Kirkland & Ellis is the latest US firm to announce hefty salary rises to match top-of-the-market salaries offered by Cravath., while a source has told RollOnFriday that Akin Gump has instituted the same rises in London.

A Kirkland spokeswoman confirmed to RollOnFriday that from 1st July it would pay its lawyers as follows (City lawyers at Magic Circle firms are allowed to look, but not touch):

 Qualification Base Salary Summer 2018 bonus
 NQ  $190,000 $5,000
 1PQE $200,000 $7,500
 2PQE $220,000  $10,000
 3PQE $255,000 $15,000
 4PQE $280,000 $20,000
 5PQE $305,000 $25,000

In 2016 Kirkland was one of the first US firms to peg its UK pay to the dollar, allowing its London associates to be awarded parity of disgusting wealth with their US colleagues. This means that, on the basis of a spot FX rate today, NQs at Kirkland's City outpost will be paid around £143,500. This exact sum will vary depending on the state of the exchange rate on the date the currencies are pegged, and the firm has a collar of an upper and lower amount should either the dollar or pound surge or plummet excessively. 

Just before going to press, a source tipped off RollOnFriday that Akin Gump has now also matched Cravath's latest salary hikes, "in all offices where the US salary and compensation grid applies, which includes London!!".  Associates and Counsel are set to receive the same special bonuses being paid by Cravath, added the source. Akin Gump did not immediately respond to a request for comment. 

Milbank and Simpson Thacher, who are both boosting their salaries in the US, will also peg UK salaries to the dollar so that their London lawyers share in the bonanza.

Not every large US firm is following suit. At Quinn Emanuel, while London associate pay will be increased, it will not be pegged to the dollar, but set in sterling as follows:

Qualification Base Salary  
 NQ £125,000  
 1PQE £133,000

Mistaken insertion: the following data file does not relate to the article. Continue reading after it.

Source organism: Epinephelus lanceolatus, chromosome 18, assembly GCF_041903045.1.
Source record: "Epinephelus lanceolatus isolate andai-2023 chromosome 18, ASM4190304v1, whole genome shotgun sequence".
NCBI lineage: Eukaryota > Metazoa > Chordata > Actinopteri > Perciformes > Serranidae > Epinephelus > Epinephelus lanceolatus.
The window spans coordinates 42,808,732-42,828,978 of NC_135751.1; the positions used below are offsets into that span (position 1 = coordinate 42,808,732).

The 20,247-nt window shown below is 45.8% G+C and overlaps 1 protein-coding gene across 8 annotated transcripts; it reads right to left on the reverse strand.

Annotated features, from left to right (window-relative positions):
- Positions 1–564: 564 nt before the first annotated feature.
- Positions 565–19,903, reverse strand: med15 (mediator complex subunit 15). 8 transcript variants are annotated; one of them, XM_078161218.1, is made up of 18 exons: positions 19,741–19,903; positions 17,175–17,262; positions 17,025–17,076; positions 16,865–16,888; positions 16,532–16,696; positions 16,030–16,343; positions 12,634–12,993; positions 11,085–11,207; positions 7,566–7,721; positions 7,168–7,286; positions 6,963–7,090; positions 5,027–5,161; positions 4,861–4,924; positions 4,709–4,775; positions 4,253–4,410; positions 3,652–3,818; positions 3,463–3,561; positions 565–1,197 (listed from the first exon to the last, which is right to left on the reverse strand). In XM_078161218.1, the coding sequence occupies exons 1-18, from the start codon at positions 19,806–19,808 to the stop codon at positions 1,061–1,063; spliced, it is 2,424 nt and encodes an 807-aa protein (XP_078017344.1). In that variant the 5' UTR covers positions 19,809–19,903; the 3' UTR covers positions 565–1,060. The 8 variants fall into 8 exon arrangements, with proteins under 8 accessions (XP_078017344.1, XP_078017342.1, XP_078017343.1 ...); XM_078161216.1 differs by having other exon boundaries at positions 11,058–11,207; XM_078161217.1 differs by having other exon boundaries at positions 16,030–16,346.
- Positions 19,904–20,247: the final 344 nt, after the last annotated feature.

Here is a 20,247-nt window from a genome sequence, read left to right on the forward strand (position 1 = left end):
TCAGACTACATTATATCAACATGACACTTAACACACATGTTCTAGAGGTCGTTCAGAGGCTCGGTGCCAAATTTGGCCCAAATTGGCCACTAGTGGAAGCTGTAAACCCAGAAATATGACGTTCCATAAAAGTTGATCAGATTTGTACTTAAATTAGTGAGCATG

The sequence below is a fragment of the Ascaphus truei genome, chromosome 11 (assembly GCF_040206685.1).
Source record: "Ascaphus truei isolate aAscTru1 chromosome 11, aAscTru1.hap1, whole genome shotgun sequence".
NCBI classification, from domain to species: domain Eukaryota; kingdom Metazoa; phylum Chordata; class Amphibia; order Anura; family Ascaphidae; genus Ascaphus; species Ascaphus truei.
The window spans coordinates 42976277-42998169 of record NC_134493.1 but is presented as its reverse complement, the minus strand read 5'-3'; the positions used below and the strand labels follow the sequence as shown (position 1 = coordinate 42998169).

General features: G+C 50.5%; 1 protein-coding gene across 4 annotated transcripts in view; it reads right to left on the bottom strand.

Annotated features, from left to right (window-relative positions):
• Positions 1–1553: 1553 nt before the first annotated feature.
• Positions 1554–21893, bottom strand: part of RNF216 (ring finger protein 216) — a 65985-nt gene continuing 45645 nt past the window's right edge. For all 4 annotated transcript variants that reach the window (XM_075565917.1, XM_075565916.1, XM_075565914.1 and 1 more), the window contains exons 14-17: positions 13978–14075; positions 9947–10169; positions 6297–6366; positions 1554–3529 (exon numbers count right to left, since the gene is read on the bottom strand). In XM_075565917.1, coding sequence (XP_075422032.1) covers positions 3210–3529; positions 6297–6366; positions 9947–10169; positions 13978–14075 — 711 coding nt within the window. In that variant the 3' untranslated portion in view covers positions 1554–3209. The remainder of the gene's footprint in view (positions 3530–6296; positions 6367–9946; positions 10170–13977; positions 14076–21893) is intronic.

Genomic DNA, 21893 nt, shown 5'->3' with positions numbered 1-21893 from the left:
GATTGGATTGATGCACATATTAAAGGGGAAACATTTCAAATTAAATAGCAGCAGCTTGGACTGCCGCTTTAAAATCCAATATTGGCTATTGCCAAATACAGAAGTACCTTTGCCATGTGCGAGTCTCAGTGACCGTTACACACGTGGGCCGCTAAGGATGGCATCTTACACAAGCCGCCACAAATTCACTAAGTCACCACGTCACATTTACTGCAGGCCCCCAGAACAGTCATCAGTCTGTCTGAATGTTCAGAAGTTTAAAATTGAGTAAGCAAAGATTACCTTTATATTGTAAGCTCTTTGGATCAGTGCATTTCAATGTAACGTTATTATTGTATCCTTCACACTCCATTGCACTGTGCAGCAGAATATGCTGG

2PQE £145,000  
 3PQE £170,000  
 4PQE £185,000  
 5PQE £200,000  

On the basis of today's exchange rate, a Quinn Emanuel NQ would be on £143,500 if their salary was pegged to the dollar, but (to the sound of a tiny violin) they will have to settle for £125,000 instead, i.e. £18,350 less.
 
 "If only my salary was pegged to the dollar" the London NQ dreamed as he gazed longingly at the organ  

Cravath and fellow US firms Weil Gotshal, Sullivan & Cromwell, Skadden, and Cleary, are yet to confirm whether they will peg London pay to the dollar.  
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Comments

Anonymous 22 June 18 07:48

It's unbelievable. Don't forget to add $15-100k in year-end bonuses to the numbers above.

Despite what the UK firms say, this isn't because elite US firms work their lawyers significantly harder than the Magic Circle (they don't) or because elite US firms have far fewer associates to feed (they don't globally). It's because elite US firms run inherently more profitable businesses (Kirkland's PEP is £3.5m, Freshfields' is £1.5m), just like the Magic Circle are inherently more profitable than regional firms.

Anonymous 22 June 18 12:45

Paying someone £125,000 a year, when they will have to have everything of substance they prepare signed off by someone, is barking.

Anonymous 22 June 18 14:52